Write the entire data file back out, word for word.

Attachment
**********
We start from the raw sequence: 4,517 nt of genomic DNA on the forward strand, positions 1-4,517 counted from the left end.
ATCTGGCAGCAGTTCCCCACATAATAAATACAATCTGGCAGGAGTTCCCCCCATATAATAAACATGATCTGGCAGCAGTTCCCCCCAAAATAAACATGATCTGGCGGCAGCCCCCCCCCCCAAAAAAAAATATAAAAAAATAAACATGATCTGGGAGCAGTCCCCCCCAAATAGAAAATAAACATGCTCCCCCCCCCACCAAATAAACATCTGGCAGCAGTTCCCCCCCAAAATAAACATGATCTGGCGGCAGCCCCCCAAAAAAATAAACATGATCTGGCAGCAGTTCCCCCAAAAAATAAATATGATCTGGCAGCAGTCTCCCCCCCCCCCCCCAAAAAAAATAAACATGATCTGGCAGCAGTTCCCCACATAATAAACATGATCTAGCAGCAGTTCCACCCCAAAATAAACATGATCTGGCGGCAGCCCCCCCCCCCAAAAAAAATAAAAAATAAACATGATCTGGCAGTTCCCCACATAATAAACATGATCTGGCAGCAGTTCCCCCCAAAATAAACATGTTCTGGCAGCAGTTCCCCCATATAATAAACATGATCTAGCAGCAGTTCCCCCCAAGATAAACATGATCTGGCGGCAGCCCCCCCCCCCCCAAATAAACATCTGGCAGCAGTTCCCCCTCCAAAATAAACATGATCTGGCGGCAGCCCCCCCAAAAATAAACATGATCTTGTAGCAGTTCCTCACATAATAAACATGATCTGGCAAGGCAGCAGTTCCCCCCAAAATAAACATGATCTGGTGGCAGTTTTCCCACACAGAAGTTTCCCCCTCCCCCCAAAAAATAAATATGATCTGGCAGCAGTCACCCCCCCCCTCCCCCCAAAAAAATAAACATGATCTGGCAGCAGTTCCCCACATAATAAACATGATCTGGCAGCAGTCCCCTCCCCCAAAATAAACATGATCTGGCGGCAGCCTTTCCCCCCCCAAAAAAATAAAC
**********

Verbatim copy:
We start from the raw sequence: 4,517 nt of genomic DNA on the forward strand, positions 1-4,517 counted from the left end.
ATCTGGCAGCAGTTCCCCACATAATAAATACAATCTGGCAGGAGTTCCCCCCATATAATAAACATGATCTGGCAGCAGTTCCCCCCAAAATAAACATGATCTGGCGGCAGCCCCCCCCCCCAAAAAAAAATATAAAAAAATAAACATGATCTGGGAGCAGTCCCCCCCAAATAGAAAATAAACATGCTCCCCCCCCCACCAAATAAACATCTGGCAGCAGTTCCCCCCCAAAATAAACATGATCTGGCGGCAGCCCCCCAAAAAAATAAACATGATCTGGCAGCAGTTCCCCCAAAAAATAAATATGATCTGGCAGCAGTCTCCCCCCCCCCCCCCAAAAAAAATAAACATGATCTGGCAGCAGTTCCCCACATAATAAACATGATCTAGCAGCAGTTCCACCCCAAAATAAACATGATCTGGCGGCAGCCCCCCCCCCCAAAAAAAATAAAAAATAAACATGATCTGGCAGTTCCCCACATAATAAACATGATCTGGCAGCAGTTCCCCCCAAAATAAACATGTTCTGGCAGCAGTTCCCCCATATAATAAACATGATCTAGCAGCAGTTCCCCCCAAGATAAACATGATCTGGCGGCAGCCCCCCCCCCCCCAAATAAACATCTGGCAGCAGTTCCCCCTCCAAAATAAACATGATCTGGCGGCAGCCCCCCCAAAAATAAACATGATCTTGTAGCAGTTCCTCACATAATAAACATGATCTGGCAAGGCAGCAGTTCCCCCCAAAATAAACATGATCTGGTGGCAGTTTTCCCACACAGAAGTTTCCCCCTCCCCCCAAAAAATAAATATGATCTGGCAGCAGTCACCCCCCCCCTCCCCCCAAAAAAATAAACATGATCTGGCAGCAGTTCCCCACATAATAAACATGATCTGGCAGCAGTCCCCTCCCCCAAAATAAACATGATCTGGCGGCAGCCTTTCCCCCCCCAAAAAAATAAAC